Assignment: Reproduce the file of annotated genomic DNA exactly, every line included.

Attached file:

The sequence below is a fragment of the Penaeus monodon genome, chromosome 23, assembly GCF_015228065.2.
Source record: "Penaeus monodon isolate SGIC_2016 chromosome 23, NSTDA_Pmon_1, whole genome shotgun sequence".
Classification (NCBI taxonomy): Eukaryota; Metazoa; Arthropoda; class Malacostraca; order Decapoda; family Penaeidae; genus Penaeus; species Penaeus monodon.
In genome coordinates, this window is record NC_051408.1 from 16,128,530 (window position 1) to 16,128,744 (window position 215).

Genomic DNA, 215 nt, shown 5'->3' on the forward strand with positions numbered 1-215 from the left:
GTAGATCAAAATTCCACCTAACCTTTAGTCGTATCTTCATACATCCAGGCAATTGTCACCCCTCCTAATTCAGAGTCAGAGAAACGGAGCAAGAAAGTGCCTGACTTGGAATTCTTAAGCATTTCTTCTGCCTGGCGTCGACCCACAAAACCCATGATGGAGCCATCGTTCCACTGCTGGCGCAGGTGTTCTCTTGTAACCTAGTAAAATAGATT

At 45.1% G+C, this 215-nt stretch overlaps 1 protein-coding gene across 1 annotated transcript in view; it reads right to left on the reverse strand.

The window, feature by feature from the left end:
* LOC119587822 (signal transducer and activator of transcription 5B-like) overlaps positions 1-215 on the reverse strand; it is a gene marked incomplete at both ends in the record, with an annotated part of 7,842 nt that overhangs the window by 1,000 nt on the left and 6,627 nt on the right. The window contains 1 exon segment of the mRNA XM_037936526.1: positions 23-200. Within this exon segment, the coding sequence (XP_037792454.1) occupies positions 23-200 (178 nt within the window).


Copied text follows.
The sequence below is a fragment of the Penaeus monodon genome, chromosome 23, assembly GCF_015228065.2.
Source record: "Penaeus monodon isolate SGIC_2016 chromosome 23, NSTDA_Pmon_1, whole genome shotgun sequence".
Classification (NCBI taxonomy): Eukaryota; Metazoa; Arthropoda; class Malacostraca; order Decapoda; family Penaeidae; genus Penaeus; species Penaeus monodon.
In genome coordinates, this window is record NC_051408.1 from 16,128,530 (window position 1) to 16,128,744 (window position 215).

Genomic DNA, 215 nt, shown 5'->3' on the forward strand with positions numbered 1-215 from the left:
GTAGATCAAAATTCCACCTAACCTTTAGTCGTATCTTCATACATCCAGGCAATTGTCACCCCTCCTAATTCAGAGTCAGAGAAACGGAGCAAGAAAGTGCCTGACTTGGAATTCTTAAGCATTTCTTCTGCCTGGCGTCGACCCACAAAACCCATGATGGAGCCATCGTTCCACTGCTGGCGCAGGTGTTCTCTTGTAACCTAGTAAAATAGATT

At 45.1% G+C, this 215-nt stretch overlaps 1 protein-coding gene across 1 annotated transcript in view; it reads right to left on the reverse strand.

The window, feature by feature from the left end:
* LOC119587822 (signal transducer and activator of transcription 5B-like) overlaps positions 1-215 on the reverse strand; it is a gene marked incomplete at both ends in the record, with an annotated part of 7,842 nt that overhangs the window by 1,000 nt on the left and 6,627 nt on the right. The window contains 1 exon segment of the mRNA XM_037936526.1: positions 23-200. Within this exon segment, the coding sequence (XP_037792454.1) occupies positions 23-200 (178 nt within the window).